Münchehofe is a tiny part of Berlin, so to speak, and yet strangely already a village in the best sense of the word, aside from a few inevitable Bacon Belt houses. In the small, well-kept cemetery, the GDR’s most famous and incisive rock singer is buried – Tamara Danz, the first female head of the group Silly. She died on July 22, 1996 shortly after the release of the album “Paradies”.

Tim Hofmann: Do you come here often?

Dirk Zöllner: Yes, at least twice a year. Münchehofe is not far from my apartment in Köpenick, and it’s on the way to the Baltic Sea. We always stop there. So many memories come back here and then I tell the stories to my children. Tamara was the godmother of my eldest daughter Rubini, at the time she had offered her two rubies for the ears. She still has it …

What a little cemetery. The bird of paradise finally stayed on earth …

It is normal that it is here and not on a tourist route. You have to want to come here. How did you get to her, Silly?

At first just for the music. “Mont Klamott” was actually the first record I bought for myself when I was 13. It sounded like western music to me, completely unusual. I didn’t even notice Tamara Danz herself at first, she was just part of all the fascination. The look came later, through these, finally, “exhibition texts” …

“Your cosmetic cannula penetrates your flesh into your feelings” …

Exactly. First in 1985 “Liebeswalzer” then, two years later, “Bataillon d’Amour”. It was all in one, it was raging in you, but to talk about it? I would never have dared. And she praised it so raw and poetically as a matter of course … at the time I could almost only hear it secretly.

Yes, it often went almost to the limit of embarrassing touch. Take “So ne little woman” – that’s not nice. It shows people how they are – but you don’t even want to look first.

You were already older, so could you start right with the lyrics?

No, first for the music. There was an incredibly detailed game in it – I was interested in that. But Werner Karma’s lyrics came right out in this incredibly intense performance, without great melodies. It went through my heart – you can’t describe it at all. In the Ostrock, there was almost always this pictorial mountain of words before, but it all felt like excess fat. With karma there was philosophy, it was suddenly fun to move through this labyrinth of thoughts. I had only felt that way in people like Peter Gabriel. And Tamara has offered this in this price range as well.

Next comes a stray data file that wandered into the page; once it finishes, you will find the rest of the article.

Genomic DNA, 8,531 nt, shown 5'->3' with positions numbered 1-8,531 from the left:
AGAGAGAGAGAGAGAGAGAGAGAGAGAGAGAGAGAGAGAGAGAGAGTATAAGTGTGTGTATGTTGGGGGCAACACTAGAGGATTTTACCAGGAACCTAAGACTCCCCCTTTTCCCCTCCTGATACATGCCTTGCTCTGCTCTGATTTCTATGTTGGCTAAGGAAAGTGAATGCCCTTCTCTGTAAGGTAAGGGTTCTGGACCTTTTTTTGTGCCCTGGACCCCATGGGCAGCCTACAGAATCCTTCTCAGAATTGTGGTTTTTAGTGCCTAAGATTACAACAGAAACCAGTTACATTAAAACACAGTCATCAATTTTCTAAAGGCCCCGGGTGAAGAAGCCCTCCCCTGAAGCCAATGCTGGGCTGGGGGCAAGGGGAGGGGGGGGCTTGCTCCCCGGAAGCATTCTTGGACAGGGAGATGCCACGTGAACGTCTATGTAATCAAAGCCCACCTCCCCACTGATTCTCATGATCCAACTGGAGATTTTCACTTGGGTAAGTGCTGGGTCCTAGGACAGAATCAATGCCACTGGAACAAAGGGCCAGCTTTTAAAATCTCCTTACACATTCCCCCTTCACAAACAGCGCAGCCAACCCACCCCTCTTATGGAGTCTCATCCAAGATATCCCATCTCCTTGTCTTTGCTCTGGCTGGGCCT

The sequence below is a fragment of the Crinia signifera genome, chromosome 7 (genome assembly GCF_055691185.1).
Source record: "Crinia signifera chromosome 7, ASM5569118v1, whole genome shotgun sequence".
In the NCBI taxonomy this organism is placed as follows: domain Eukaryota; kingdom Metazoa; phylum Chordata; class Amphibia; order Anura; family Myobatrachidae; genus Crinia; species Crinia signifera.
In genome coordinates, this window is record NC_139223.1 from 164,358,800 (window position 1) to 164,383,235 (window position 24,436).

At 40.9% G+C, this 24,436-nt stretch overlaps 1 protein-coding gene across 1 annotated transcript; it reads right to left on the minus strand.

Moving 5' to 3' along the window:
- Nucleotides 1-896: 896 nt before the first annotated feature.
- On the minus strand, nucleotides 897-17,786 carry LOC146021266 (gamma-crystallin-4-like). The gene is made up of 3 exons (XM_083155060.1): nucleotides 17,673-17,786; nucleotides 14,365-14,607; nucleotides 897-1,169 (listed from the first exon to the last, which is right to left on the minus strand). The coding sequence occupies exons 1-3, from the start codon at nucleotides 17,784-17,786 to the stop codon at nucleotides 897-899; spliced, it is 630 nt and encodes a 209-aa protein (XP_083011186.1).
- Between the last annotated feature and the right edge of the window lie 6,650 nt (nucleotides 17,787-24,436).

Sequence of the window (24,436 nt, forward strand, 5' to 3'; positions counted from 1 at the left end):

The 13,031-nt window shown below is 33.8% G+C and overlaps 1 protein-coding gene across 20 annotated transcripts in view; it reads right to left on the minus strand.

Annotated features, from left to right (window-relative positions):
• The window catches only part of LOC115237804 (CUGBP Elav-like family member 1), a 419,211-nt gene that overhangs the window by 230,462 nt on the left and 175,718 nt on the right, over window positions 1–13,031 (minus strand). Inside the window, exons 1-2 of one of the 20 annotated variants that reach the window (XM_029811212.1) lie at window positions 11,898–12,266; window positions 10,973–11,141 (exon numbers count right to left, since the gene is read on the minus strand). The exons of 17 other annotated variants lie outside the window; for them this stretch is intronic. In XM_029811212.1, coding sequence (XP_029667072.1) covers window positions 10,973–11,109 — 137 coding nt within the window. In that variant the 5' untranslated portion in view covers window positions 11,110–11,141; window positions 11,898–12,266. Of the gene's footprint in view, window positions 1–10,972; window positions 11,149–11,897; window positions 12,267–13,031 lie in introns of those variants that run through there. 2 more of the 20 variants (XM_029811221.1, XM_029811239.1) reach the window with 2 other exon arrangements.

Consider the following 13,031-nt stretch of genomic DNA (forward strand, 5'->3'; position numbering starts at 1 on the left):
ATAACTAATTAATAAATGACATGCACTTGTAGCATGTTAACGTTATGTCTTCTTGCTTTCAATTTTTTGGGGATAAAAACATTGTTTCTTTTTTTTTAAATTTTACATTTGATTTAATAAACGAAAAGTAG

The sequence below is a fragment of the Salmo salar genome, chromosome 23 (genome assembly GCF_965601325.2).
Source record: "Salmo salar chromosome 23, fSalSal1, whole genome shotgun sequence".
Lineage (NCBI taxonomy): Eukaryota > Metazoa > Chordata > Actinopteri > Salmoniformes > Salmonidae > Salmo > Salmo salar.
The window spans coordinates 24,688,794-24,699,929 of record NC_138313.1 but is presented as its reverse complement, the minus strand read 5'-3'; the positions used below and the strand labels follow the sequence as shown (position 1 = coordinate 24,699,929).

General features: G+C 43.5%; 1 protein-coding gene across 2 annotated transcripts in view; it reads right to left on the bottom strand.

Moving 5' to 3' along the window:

When did you notice Tamara’s role in Silly? I watched her when I started making music myself shortly after “Mount Klamott” and I crept into that scene. Sometimes there are people who have a noticeable aura – and Tamara had one. When she walked into a room there was a shake and everyone wanted to talk to her.

Surely that intimidated you, didn’t it?

Yes, at the beginning a lot. Above all, I was a fan and admired the slight detachment she showed on stage, she was a born star, she too had this heckling. But in private, she was completely different, almost hypersensitive and very sweet. In no time, she went from idol to colleague to friend, and it happened very quickly. Almost too fast, I think sometimes. But Tamara was such a person, she could make you fall in love.

I have to admit that I didn’t understand much about the GDR before the fall of the wall, and Tamara Danz’s lyrics played a major role. I found “Sons of Whores” from 1993 to be a very drastic record, because it was not favored by the West, but still was not Ostalgie. As if she wanted to continue this art, which she had cultivated in the GDR, in the turn and the rupture.

He hadn’t grown up – he had built it like an Amazon! Of course, she also made mistakes, Mathias Schramm and Thomas Fritzsching were heavily involved in Silly’s first success, which were then nearly ejected. Tamara has shaped her environment. And within a few years, she turned a strange dance group into the most interesting and best group in the East. And she went on and on, “February” 1989 was already a co-production with the West, so no one could talk to her anymore.